North Adams Housing Agency Approves More Flood House Funding

By John DurkaniBerkshires Staff
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The Housing Authority approved an additional $20,955 grant for the Flood House, which will likely fund Americans with Disabilities Act related issues.

NORTH ADAMS, Mass. — The Housing Authority approved an additional $20,955 — $66,304 over the next three years — in funding for the Flood House at Monday's meeting, but the site's future is still uncertain.

The funding, which came from the state Department of Housing and Community Development, will likely go to Americans with Disabilities Act compliance, Executive Director Jennifer Hohn said, because the DHCD dictates the spending, unlike the U.S. Department of Housing and Urban Development funding.
Hohn said she has been in contact with Paul McPartland, the asset management coordinator for the DHCD, about the possibility of renting out the space, but terms regarding work on the site, qualification, uses and income information need to be decided on.
"So we're in the process right now of seeing if that's a workable situation," Hohn said.
Another possibility is the Housing Authority leasing to a nonprofit to provide a similar housing service and sublease to the tenants.
Chairman James Canavan and Hohn agreed selling the Flood House is their ideal situation, for which they would need permission. In addition, Canavan said Mayor Richard Alcombright told him they need to execute the bidding process carefully, making sure to give every nonprofit a chance.
Board member Marie Harpin recalled David Cullen of the Turner House for veterans in Williamstown could be a prospective owner. Canavan, however, said he has spoken to him and although Cullen could fund it, he wasn't sure how he could make it work.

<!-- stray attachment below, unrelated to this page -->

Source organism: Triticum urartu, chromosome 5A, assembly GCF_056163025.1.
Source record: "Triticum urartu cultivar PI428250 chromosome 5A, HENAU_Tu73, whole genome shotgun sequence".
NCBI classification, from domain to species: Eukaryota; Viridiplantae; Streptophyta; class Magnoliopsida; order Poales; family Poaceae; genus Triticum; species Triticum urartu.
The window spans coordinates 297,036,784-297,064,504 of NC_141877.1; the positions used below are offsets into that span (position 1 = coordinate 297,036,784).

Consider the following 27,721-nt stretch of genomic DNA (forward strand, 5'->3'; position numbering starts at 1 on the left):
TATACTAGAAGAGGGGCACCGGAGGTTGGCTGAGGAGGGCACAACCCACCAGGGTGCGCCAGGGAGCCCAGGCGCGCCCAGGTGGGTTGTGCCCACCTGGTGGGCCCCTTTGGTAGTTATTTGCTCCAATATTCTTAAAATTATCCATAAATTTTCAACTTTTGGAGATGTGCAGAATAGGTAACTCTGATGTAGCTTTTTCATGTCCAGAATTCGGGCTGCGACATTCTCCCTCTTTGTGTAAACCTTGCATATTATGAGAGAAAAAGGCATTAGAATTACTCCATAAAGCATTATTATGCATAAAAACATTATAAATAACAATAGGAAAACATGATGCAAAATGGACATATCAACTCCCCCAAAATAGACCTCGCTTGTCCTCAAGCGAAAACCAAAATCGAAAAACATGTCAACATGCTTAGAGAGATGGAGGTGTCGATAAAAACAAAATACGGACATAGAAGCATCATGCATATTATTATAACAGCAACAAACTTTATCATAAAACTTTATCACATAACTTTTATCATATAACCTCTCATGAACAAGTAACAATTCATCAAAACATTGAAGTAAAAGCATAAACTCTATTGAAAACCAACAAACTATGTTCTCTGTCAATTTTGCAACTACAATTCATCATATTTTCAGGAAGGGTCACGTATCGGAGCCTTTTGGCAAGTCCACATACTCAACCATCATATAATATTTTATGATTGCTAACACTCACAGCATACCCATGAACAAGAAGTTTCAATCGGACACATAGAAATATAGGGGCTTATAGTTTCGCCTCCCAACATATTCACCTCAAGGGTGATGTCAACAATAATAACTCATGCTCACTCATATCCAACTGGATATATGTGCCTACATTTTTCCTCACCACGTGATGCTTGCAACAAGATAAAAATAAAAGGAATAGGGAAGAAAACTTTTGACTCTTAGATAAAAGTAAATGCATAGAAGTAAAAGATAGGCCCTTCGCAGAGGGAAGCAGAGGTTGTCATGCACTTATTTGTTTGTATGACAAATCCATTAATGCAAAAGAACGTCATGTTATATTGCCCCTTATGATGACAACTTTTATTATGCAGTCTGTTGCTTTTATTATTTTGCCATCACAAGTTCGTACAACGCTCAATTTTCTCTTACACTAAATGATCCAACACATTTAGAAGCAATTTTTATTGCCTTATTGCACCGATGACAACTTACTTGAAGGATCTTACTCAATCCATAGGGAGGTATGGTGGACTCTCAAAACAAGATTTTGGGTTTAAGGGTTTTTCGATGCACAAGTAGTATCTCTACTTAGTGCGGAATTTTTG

"The other thing I have suggested to them is to do what you do well, and just keep doing that," Canavan said. "Stick with what you doing, serve the vets the way you have been."
The Housing Authority also addressed the heating issue, which Hohn said was solved in the three apartments that were underheated this winter, the first winter with the new energy efficient system. However, the authority now looks to addressing the issue of the current 72 degree cap.
"The bottom line, the real problem that you're hearing about, you're refering to is that people want their heat up above and beyond 72," Hohn said. "They're not happy with that at 72. The problem isn't that it's below 72."
The authority met on Monday afternoon to discuss heating issues, Flood House plans and other topics.
"I think we have the spring, the summer and the fall to think about these few, frail elderly and what we might be able to do specifically for them," Canavan said. "And then you're going to have the vast majority of tenants who seem to be fine with the way things are. I think that small percentage of frail elderly, with whom we may be able to do something different, and then you've got the folks who will complain no matter what you do."
On the political side of the heating issue, the authority was unhappy that correspondence sent from state Rep. Gailanne Cariddi and U.S. Rep. Richard Neal to the regional director of the U.S. Department of Housing and Urban Development has been kept secret.
Canavan was displeased the representative and congressman contacted federal agencies, which provides their funding, while keeping them "out of the loop."
Harpin said Cariddi is busy with budget hearings and has been in Boston mostly, and board member Christopher Tremblay downplayed the letter's significance because of its timing.
"A solution to this problem was already in action prior to correspondence between our state representative and our new congressman," Tremblay said.
In addition, the authority discussed the new smoke-free regulations, which will be enforced by terms of lease on Sept. 1. No smoking signs will be placed at the entrances on May 1. Hohn said the enforcement will follow a three-strike rule.
The Public Housing Assessment System also released its latest scores, in which the Housing Authority received an 89, one short of high achieving status, a huge leap since scoring a 79 in 2010, after the government changes its rating criteria.
"Of course, once we get to 90, 95 is our next goal," Canavan said.
Amy Carman was scheduled to present updates regarding heat resolutions and Northern Berkshire Community Coalition's "Organizing Your Neighborhood" tax deduction business but was absent. The next meeting will be on Wednesday, May 22, at 4:30 p.m.

Tags: Flood House,   Housing Authority,   

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